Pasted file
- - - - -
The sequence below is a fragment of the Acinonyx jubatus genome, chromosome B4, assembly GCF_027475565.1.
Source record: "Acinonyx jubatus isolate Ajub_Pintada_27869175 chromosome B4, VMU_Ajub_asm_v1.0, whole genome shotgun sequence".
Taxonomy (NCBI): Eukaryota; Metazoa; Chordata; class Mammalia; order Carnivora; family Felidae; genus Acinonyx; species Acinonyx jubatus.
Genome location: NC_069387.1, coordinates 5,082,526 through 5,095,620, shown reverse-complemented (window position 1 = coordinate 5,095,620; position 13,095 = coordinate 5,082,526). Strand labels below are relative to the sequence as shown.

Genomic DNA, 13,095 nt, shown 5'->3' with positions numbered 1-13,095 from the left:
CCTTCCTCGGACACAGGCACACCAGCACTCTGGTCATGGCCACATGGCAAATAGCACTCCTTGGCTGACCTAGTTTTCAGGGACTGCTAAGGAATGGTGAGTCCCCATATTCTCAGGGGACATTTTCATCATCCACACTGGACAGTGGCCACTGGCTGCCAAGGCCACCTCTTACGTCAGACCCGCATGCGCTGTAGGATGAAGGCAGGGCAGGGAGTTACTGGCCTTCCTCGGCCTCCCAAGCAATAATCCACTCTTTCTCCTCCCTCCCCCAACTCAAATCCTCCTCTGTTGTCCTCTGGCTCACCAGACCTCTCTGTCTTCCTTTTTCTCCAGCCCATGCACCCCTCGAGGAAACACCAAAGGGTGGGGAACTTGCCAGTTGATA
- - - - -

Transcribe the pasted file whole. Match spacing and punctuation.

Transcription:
The sequence below is a fragment of the Acinonyx jubatus genome, chromosome B4, assembly GCF_027475565.1.
Source record: "Acinonyx jubatus isolate Ajub_Pintada_27869175 chromosome B4, VMU_Ajub_asm_v1.0, whole genome shotgun sequence".
Taxonomy (NCBI): Eukaryota; Metazoa; Chordata; class Mammalia; order Carnivora; family Felidae; genus Acinonyx; species Acinonyx jubatus.
Genome location: NC_069387.1, coordinates 5,082,526 through 5,095,620, shown reverse-complemented (window position 1 = coordinate 5,095,620; position 13,095 = coordinate 5,082,526). Strand labels below are relative to the sequence as shown.

Genomic DNA, 13,095 nt, shown 5'->3' with positions numbered 1-13,095 from the left:
CCTTCCTCGGACACAGGCACACCAGCACTCTGGTCATGGCCACATGGCAAATAGCACTCCTTGGCTGACCTAGTTTTCAGGGACTGCTAAGGAATGGTGAGTCCCCATATTCTCAGGGGACATTTTCATCATCCACACTGGACAGTGGCCACTGGCTGCCAAGGCCACCTCTTACGTCAGACCCGCATGCGCTGTAGGATGAAGGCAGGGCAGGGAGTTACTGGCCTTCCTCGGCCTCCCAAGCAATAATCCACTCTTTCTCCTCCCTCCCCCAACTCAAATCCTCCTCTGTTGTCCTCTGGCTCACCAGACCTCTCTGTCTTCCTTTTTCTCCAGCCCATGCACCCCTCGAGGAAACACCAAAGGGTGGGGAACTTGCCAGTTGATA